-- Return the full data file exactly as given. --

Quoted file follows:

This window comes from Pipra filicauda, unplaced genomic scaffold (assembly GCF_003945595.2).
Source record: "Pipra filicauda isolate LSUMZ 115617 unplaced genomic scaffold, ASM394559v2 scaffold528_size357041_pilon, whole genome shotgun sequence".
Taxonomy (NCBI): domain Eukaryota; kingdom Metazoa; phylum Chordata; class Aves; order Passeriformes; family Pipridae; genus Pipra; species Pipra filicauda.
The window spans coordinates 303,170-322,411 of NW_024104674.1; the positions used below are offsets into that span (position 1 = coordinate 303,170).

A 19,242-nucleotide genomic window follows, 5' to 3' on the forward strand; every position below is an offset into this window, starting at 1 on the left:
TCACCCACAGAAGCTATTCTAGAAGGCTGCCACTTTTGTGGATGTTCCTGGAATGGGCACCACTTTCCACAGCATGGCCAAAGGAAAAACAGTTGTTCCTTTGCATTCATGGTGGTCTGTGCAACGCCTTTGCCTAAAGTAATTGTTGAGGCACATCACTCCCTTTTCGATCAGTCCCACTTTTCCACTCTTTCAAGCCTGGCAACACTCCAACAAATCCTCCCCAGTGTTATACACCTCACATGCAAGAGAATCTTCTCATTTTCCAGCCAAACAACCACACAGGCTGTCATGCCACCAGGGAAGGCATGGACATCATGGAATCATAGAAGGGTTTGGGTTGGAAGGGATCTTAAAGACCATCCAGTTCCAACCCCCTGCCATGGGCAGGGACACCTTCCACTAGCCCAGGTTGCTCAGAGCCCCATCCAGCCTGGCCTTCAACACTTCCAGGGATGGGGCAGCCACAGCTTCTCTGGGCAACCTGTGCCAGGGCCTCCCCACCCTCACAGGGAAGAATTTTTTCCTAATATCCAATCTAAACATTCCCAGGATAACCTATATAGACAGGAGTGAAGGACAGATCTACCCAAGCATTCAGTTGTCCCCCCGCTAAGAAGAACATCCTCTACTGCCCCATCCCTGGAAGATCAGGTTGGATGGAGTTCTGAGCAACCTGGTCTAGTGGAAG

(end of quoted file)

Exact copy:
This window comes from Pipra filicauda, unplaced genomic scaffold (assembly GCF_003945595.2).
Source record: "Pipra filicauda isolate LSUMZ 115617 unplaced genomic scaffold, ASM394559v2 scaffold528_size357041_pilon, whole genome shotgun sequence".
Taxonomy (NCBI): domain Eukaryota; kingdom Metazoa; phylum Chordata; class Aves; order Passeriformes; family Pipridae; genus Pipra; species Pipra filicauda.
The window spans coordinates 303,170-322,411 of NW_024104674.1; the positions used below are offsets into that span (position 1 = coordinate 303,170).

A 19,242-nucleotide genomic window follows, 5' to 3' on the forward strand; every position below is an offset into this window, starting at 1 on the left:
TCACCCACAGAAGCTATTCTAGAAGGCTGCCACTTTTGTGGATGTTCCTGGAATGGGCACCACTTTCCACAGCATGGCCAAAGGAAAAACAGTTGTTCCTTTGCATTCATGGTGGTCTGTGCAACGCCTTTGCCTAAAGTAATTGTTGAGGCACATCACTCCCTTTTCGATCAGTCCCACTTTTCCACTCTTTCAAGCCTGGCAACACTCCAACAAATCCTCCCCAGTGTTATACACCTCACATGCAAGAGAATCTTCTCATTTTCCAGCCAAACAACCACACAGGCTGTCATGCCACCAGGGAAGGCATGGACATCATGGAATCATAGAAGGGTTTGGGTTGGAAGGGATCTTAAAGACCATCCAGTTCCAACCCCCTGCCATGGGCAGGGACACCTTCCACTAGCCCAGGTTGCTCAGAGCCCCATCCAGCCTGGCCTTCAACACTTCCAGGGATGGGGCAGCCACAGCTTCTCTGGGCAACCTGTGCCAGGGCCTCCCCACCCTCACAGGGAAGAATTTTTTCCTAATATCCAATCTAAACATTCCCAGGATAACCTATATAGACAGGAGTGAAGGACAGATCTACCCAAGCATTCAGTTGTCCCCCCGCTAAGAAGAACATCCTCTACTGCCCCATCCCTGGAAGATCAGGTTGGATGGAGTTCTGAGCAACCTGGTCTAGTGGAAG